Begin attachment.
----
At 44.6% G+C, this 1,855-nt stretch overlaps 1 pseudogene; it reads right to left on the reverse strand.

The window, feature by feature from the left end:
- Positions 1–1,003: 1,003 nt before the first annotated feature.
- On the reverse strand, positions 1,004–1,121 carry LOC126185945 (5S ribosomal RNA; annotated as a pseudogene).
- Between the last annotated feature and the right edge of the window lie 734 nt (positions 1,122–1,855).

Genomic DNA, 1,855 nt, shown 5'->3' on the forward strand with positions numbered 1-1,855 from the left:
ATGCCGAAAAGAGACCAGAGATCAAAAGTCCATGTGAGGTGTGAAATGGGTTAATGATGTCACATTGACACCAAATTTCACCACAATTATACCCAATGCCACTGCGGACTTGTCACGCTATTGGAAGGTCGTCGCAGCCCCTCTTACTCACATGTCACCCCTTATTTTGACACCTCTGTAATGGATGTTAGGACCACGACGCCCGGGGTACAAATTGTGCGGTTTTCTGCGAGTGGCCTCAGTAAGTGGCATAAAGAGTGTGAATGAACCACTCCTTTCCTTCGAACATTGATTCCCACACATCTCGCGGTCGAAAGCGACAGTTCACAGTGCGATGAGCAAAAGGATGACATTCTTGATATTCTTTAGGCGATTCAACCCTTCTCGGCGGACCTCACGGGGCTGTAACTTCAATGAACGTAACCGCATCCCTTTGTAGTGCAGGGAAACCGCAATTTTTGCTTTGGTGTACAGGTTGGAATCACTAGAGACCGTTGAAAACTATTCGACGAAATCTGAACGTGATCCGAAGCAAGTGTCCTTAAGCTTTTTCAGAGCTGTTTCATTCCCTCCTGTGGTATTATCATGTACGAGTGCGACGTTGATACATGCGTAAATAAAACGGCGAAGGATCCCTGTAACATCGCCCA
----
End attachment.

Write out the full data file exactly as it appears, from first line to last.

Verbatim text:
At 44.6% G+C, this 1,855-nt stretch overlaps 1 pseudogene; it reads right to left on the reverse strand.

The window, feature by feature from the left end:
- Positions 1–1,003: 1,003 nt before the first annotated feature.
- On the reverse strand, positions 1,004–1,121 carry LOC126185945 (5S ribosomal RNA; annotated as a pseudogene).
- Between the last annotated feature and the right edge of the window lie 734 nt (positions 1,122–1,855).

Genomic DNA, 1,855 nt, shown 5'->3' on the forward strand with positions numbered 1-1,855 from the left:
ATGCCGAAAAGAGACCAGAGATCAAAAGTCCATGTGAGGTGTGAAATGGGTTAATGATGTCACATTGACACCAAATTTCACCACAATTATACCCAATGCCACTGCGGACTTGTCACGCTATTGGAAGGTCGTCGCAGCCCCTCTTACTCACATGTCACCCCTTATTTTGACACCTCTGTAATGGATGTTAGGACCACGACGCCCGGGGTACAAATTGTGCGGTTTTCTGCGAGTGGCCTCAGTAAGTGGCATAAAGAGTGTGAATGAACCACTCCTTTCCTTCGAACATTGATTCCCACACATCTCGCGGTCGAAAGCGACAGTTCACAGTGCGATGAGCAAAAGGATGACATTCTTGATATTCTTTAGGCGATTCAACCCTTCTCGGCGGACCTCACGGGGCTGTAACTTCAATGAACGTAACCGCATCCCTTTGTAGTGCAGGGAAACCGCAATTTTTGCTTTGGTGTACAGGTTGGAATCACTAGAGACCGTTGAAAACTATTCGACGAAATCTGAACGTGATCCGAAGCAAGTGTCCTTAAGCTTTTTCAGAGCTGTTTCATTCCCTCCTGTGGTATTATCATGTACGAGTGCGACGTTGATACATGCGTAAATAAAACGGCGAAGGATCCCTGTAACATCGCCCA